A Swedish blogger hostile to Germany suggested viewing the film in conjunction with Divide and Conquer (1943), which also covered the Nazi invasion of Norway. Made by the Roosevelt Administration’s propaganda arm, the Office of War Information (OWI) as part of its Why We Fight series, it was co-written by Jewish twins Julius and Philip Epstein (Oscar winners for their screenplay for Casablanca) and co-directed by Sicilian-American Frank Capra and Ukrainian-born Jew Anatole Litvak. Comparing the two movies, the Swede felt the American film was “actually worse in terms of propagandistic content.”
Two of the 29 war cinematographers employed in making the film were killed in action. Werner Bohne, a cameraman on Leni Riefenstahl’s Triumph of the Will (1934), died when the heavy cruiser Blücher was sunk by the Norwegians in the Oslofjord, April 9, 1940, where it still lies at the bottom. Eberhard von der Heyden, a cameraman on Riefenstahl’s Olympia (1936), also died.
The theme of the film throughout is opposition to Brits more than Norwegians, as the ringing closing line makes clear: “The battle against Britain in Norway has been decided!” (Emphasis added.)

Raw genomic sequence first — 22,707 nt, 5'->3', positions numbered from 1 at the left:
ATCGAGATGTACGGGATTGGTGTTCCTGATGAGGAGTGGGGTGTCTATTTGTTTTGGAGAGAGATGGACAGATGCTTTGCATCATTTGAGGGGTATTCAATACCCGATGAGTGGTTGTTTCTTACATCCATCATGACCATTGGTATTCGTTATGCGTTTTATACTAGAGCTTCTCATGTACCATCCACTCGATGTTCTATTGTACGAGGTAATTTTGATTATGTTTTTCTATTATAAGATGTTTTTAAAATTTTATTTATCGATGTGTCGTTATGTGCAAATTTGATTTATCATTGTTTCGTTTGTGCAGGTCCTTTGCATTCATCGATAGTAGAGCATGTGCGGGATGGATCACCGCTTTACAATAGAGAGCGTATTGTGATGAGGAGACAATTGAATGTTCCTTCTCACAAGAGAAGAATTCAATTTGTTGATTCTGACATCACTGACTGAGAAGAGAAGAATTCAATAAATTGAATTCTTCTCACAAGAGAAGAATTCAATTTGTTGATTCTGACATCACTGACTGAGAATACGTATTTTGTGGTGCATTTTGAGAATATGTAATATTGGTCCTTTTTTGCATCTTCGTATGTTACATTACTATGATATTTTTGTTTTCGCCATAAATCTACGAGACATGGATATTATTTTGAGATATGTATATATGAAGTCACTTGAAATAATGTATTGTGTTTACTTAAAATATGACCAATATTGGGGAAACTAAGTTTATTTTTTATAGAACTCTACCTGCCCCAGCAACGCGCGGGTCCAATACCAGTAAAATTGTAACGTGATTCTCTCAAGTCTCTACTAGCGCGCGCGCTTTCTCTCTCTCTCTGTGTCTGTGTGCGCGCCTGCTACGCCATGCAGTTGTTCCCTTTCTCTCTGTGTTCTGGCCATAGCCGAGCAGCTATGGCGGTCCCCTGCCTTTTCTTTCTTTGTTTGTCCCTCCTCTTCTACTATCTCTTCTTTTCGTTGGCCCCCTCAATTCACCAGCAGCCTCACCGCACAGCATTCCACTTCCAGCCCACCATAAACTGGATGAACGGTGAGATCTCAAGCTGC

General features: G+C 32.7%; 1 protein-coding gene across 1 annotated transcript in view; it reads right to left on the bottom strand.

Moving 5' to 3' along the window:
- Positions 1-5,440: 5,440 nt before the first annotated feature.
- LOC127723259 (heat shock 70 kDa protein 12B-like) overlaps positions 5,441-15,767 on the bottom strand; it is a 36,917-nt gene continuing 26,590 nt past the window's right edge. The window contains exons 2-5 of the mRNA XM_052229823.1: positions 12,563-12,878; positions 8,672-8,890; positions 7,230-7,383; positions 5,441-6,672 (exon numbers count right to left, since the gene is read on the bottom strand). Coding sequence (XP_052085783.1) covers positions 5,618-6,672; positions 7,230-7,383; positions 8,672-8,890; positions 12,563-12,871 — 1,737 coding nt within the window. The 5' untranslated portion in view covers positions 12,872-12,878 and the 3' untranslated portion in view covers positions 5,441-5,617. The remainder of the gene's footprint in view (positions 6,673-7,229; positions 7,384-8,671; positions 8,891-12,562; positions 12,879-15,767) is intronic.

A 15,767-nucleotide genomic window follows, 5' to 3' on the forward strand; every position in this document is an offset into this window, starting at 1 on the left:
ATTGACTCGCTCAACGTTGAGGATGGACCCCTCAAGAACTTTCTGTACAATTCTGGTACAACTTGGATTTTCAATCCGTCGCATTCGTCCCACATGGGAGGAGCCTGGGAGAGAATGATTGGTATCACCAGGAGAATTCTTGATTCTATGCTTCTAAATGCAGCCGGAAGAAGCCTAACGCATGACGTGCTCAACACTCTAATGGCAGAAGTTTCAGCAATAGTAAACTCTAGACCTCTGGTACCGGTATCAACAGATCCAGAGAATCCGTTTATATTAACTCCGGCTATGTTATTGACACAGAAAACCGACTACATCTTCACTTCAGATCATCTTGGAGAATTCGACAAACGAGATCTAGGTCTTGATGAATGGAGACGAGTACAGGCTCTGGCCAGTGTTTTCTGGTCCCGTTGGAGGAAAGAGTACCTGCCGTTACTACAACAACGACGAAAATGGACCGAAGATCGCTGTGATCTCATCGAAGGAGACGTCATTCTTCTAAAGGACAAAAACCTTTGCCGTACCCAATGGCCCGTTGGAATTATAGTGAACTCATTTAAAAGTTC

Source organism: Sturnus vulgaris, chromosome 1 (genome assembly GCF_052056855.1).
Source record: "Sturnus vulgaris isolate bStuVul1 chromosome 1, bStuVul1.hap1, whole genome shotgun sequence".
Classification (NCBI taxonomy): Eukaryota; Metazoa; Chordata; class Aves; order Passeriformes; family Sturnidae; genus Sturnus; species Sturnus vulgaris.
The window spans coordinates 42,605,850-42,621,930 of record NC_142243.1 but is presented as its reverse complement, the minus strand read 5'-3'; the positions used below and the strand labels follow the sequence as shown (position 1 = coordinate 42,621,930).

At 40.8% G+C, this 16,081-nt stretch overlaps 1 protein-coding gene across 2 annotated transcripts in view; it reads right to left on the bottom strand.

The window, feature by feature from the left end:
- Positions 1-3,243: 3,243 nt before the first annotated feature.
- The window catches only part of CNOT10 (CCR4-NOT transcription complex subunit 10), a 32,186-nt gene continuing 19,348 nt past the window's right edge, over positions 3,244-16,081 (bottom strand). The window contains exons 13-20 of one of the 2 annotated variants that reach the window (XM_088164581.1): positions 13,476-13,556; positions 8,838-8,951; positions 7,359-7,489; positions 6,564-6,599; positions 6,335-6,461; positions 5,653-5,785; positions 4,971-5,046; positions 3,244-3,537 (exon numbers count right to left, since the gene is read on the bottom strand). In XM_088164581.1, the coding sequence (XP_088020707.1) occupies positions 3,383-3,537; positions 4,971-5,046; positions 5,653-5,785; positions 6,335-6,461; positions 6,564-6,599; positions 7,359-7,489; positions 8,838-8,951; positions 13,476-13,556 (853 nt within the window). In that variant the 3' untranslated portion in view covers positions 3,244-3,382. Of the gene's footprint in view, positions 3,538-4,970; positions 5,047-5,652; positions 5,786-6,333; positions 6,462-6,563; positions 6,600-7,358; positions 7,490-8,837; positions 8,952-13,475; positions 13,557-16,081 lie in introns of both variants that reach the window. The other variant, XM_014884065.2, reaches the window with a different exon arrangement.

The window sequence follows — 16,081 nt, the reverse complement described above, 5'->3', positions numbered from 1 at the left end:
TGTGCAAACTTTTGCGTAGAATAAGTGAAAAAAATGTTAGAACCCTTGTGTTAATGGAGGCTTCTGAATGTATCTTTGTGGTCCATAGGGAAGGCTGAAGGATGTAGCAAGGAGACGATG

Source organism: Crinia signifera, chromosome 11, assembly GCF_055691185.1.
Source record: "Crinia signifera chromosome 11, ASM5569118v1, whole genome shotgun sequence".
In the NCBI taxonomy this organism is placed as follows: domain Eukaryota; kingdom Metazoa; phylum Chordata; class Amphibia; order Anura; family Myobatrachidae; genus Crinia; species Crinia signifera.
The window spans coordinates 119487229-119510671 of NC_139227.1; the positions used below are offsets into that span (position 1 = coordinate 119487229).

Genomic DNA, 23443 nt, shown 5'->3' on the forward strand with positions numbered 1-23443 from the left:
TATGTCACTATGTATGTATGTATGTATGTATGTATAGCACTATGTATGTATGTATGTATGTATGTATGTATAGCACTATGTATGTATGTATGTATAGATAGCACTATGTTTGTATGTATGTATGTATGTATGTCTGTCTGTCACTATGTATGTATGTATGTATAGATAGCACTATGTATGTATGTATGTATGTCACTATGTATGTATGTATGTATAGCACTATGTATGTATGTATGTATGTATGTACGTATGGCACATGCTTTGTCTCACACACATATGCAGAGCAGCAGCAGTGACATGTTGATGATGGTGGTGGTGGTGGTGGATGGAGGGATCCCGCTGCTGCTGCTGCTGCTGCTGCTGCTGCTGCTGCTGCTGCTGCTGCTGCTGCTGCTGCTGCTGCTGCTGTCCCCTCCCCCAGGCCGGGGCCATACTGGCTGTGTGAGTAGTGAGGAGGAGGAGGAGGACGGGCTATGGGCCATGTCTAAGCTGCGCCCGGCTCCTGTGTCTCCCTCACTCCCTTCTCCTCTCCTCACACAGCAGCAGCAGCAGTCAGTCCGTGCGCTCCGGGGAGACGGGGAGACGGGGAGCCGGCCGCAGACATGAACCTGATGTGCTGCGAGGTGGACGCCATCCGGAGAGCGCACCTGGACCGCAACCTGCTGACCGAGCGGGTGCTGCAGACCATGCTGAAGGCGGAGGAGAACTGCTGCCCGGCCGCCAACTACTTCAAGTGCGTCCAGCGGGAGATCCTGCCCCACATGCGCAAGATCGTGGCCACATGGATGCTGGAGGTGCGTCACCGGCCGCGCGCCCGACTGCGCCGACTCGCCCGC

For unknown reasons, Battle for Norway was never shown in Germany. It remained lost for six decades, from 1940 (or 1945) to 2005.
This is the second lost film I have written about for Counter-Currents. The other was Leni Riefenstahl’s little-known first documentary about the 1933 Nuremberg Party rally, Victory of Faith (Der Sieg des Glaubens) (1933-German), lost between 1934 and the 1990s, when a copy surfaced in Britain. (Actually, it is the third lost film if my brief analysis [scroll down] of the filmed record of Richard Burton’s Broadway performance of Hamlet in 1964 is included.)
Lost and rediscovered films are a fascinating topic. A common estimate is that 90 percent of all American silent films and 50 percent of American sound films made before 1950 have been lost. The primary cause of silent film loss was wholesale junking by motion picture studios. Early film stock was chemically unstable (potentially flammable and subject to degradation), expensive to store, vault space was limited, and no thought was given to film preservation.
To cite one example, Clara Bow was one of the most popular actresses of the American silent cinema. Yet 20 of her 57 films are lost, and another 5 are incomplete. Even her most famous film, the highly enjoyable silent romantic comedy It (1927), remained lost until a nitrate copy was discovered in Prague in the 1960s.
Subject to similar vagaries were the programs of Old Time Radio (many lost recordings or live broadcasts that were not recorded) and television (lost or destroyed film stock and, again, live broadcasts never recorded). For example, in the 1970s the 1940s-50s-era kinescope library of the DuMont Television Network, America’s fourth early network, was loaded onto three trucks and dumped into Upper New York Bay.